As I mentioned earlier today (and a few times prior), developers will stick with iOS because that’s where the money is. iOS started the game with gift cards and millions of paying customers through iTunes. Android did not, and all the developer tools in the world won’t change that. They need more money in the ecosystem. While I’ve endorsed gift cards as a way to help do that, I’ve come to realize it puts the cart before the horse.
I did a little more digging into the topic of Android gift cards and came across an insightful blog post on jvance.com from Jarrett Vance, an IT consultant. He laid out three main points to drive home the idea that “Android Market Needs Gift Cards“. All good points, but his third raises doubts in my mind.
iTunes gift cards work as brand promotion because people already know what iTunes is. It reinforces the brand that already exists. Android, however, is not a widely recognized brand. Even folks who have Android phones often don’t recognize it, such as DROID users who only use the DROID name. Most non-techies I know with DROIDs do even not recognize the Android brand. Xavier’s nephew recently asked him about “DROID phones“, not Android phones. Verizon’s DROID marketing campaign has been highly effective at getting their name out there, but it’s not carrying the Android brand with it.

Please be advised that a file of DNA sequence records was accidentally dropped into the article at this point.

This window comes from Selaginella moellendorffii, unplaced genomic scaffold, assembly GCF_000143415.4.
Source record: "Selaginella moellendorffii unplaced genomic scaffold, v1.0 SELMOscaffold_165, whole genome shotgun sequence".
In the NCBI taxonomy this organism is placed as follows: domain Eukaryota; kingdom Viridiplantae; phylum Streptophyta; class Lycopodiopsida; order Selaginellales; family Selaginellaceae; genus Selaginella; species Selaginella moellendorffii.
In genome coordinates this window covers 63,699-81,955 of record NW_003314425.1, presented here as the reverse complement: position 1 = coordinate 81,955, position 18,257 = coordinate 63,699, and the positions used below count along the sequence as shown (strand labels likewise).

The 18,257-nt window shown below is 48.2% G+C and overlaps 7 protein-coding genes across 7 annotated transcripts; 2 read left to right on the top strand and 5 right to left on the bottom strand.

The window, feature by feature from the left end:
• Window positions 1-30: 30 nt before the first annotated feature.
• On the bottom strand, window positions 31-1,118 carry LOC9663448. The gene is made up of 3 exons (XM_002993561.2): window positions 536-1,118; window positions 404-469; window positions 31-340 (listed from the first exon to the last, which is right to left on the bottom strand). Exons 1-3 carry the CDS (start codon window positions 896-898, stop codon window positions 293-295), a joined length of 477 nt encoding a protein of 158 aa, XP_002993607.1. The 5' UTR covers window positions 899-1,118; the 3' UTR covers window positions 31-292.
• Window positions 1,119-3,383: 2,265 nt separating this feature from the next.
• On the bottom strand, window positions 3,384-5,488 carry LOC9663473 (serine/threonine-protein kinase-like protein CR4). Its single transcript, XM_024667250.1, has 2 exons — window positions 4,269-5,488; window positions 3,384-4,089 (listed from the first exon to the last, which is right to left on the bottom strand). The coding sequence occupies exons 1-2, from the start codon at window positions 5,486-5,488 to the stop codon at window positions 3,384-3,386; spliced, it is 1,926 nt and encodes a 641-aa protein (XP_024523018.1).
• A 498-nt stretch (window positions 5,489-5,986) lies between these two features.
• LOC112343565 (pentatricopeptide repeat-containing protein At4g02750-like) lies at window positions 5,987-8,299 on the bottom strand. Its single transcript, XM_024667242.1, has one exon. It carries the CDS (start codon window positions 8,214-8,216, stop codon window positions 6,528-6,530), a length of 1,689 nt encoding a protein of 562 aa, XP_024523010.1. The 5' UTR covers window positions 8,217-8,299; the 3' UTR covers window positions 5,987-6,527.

For another perspective, look at how Microsoft is handling the Windows Phones. Each phone has its own brand, but it is clearly marketed as a “Windows Phone”. Android has no such requirement. Android is often advertised as a feature, but those phones are not usually branded as “Android phones”. Meanwhile, brand distinction is not necessary for iPhone and BlackBerry since their brands refer to both the devices and their platforms.
Unfortunately, the brand problem is only a symptom of a larger problem, the dreaded “F” word: fragmentation. Verizon has their own app market, as does Samsung. Angry Birds is available on GetJar, not the Android App Market. Thus, even if there were Android Market gift cards, they wouldn’t work with all the Android app stores people use. Imagine a kid getting an Android Market gift card for his birthday and then finding he can’t use it to buy a Samsung App for his new Galaxy Player. That’s not a story Android boosters want floating on the Internet.
Thus, I am dialing back my support of gift cards for Android Market. It is still a necessity, but the brand and store fragmentation issues need to be hammered out first. There needs to be tighter association between the Android brand and those used by the individual carriers and vendors. To address store fragmentation, I would suggest a unified gift card system, perhaps co-branded, to be used by all Android app stores or at least the ones managed by Open Handset Alliance members. Android Market definitely needs gift cards, but more importantly, it needs them done right.